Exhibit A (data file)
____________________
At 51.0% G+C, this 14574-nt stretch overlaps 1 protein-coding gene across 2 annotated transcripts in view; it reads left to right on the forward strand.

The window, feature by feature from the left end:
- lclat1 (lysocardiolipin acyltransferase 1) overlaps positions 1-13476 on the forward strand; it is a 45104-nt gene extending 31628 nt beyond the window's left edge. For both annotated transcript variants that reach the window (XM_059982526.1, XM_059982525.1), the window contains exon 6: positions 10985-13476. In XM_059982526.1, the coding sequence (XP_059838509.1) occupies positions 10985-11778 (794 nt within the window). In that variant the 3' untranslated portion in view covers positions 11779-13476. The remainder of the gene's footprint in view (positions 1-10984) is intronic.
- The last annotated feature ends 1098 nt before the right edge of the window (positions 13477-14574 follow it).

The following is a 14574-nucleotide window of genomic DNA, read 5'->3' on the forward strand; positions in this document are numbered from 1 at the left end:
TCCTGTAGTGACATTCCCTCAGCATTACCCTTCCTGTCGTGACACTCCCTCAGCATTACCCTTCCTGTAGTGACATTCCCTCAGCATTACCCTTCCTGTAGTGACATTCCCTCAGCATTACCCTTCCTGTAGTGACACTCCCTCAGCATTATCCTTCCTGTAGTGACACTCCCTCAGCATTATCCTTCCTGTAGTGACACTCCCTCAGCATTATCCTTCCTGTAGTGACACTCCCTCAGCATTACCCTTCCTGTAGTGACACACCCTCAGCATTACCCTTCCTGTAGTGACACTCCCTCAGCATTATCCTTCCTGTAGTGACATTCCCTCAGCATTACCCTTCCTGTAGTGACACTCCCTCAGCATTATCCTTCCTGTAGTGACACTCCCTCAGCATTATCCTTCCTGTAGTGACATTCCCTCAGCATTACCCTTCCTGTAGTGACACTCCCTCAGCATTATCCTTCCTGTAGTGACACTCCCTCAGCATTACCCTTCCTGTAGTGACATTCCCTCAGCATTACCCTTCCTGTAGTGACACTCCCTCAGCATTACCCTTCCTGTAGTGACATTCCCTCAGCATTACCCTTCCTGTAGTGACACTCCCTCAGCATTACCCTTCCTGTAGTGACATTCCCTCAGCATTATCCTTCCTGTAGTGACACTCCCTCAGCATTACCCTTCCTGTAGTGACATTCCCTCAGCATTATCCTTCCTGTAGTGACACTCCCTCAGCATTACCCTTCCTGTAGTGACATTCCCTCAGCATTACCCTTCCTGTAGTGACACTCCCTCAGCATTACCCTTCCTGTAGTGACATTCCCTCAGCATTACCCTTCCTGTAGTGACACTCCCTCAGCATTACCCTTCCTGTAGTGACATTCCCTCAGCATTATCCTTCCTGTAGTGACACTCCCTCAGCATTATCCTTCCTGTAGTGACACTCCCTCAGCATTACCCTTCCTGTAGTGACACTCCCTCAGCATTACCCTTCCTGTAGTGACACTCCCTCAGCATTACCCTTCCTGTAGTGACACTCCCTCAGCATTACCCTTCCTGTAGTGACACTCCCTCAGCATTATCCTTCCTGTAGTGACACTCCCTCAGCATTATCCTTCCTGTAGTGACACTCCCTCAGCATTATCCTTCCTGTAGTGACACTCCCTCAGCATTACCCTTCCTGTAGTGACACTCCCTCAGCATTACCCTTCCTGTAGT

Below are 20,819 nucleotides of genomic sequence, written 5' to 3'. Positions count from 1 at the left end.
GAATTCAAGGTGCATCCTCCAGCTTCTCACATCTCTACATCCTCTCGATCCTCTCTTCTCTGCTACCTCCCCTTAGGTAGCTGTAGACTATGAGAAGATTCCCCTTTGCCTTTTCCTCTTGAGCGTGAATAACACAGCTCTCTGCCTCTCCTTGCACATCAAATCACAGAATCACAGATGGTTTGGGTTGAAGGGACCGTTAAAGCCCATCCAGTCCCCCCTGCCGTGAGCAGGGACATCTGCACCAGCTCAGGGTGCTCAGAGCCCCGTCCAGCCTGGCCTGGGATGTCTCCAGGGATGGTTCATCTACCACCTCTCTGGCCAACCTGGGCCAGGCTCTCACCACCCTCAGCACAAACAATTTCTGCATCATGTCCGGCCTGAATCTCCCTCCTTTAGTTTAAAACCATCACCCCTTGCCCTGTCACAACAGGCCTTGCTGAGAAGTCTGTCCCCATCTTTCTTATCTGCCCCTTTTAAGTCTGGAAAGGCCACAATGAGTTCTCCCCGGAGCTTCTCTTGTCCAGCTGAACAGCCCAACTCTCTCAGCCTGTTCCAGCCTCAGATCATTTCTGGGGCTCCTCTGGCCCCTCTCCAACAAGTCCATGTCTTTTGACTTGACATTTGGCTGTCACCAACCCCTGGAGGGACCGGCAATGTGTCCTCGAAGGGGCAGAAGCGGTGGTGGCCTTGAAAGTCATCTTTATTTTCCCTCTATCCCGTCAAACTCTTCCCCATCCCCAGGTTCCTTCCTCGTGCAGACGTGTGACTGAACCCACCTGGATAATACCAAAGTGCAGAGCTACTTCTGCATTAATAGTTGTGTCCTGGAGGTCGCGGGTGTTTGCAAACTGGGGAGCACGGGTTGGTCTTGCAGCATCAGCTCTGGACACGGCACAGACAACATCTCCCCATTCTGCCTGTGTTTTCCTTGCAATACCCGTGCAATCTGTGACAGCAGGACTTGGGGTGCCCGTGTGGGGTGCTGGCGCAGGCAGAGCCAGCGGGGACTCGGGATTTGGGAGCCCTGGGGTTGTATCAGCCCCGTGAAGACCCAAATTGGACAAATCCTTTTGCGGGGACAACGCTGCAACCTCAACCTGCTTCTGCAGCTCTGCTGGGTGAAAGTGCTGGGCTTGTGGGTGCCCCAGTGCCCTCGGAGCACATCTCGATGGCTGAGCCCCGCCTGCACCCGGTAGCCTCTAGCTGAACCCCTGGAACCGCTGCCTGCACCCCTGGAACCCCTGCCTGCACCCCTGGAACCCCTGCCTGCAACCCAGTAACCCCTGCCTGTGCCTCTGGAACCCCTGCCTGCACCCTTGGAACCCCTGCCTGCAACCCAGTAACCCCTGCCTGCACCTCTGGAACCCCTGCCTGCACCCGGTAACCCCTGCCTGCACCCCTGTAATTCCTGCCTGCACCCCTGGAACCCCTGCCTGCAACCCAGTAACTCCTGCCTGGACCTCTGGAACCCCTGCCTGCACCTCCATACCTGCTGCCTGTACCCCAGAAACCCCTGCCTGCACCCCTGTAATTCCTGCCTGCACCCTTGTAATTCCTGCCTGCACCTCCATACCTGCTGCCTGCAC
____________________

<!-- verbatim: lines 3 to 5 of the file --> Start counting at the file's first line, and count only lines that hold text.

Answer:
- lclat1 (lysocardiolipin acyltransferase 1) overlaps positions 1-13476 on the forward strand; it is a 45104-nt gene extending 31628 nt beyond the window's left edge. For both annotated transcript variants that reach the window (XM_059982526.1, XM_059982525.1), the window contains exon 6: positions 10985-13476. In XM_059982526.1, the coding sequence (XP_059838509.1) occupies positions 10985-11778 (794 nt within the window). In that variant the 3' untranslated portion in view covers positions 11779-13476. The remainder of the gene's footprint in view (positions 1-10984) is intronic.
- The last annotated feature ends 1098 nt before the right edge of the window (positions 13477-14574 follow it).

The following is a 14574-nucleotide window of genomic DNA, read 5'->3' on the forward strand; positions in this document are numbered from 1 at the left end: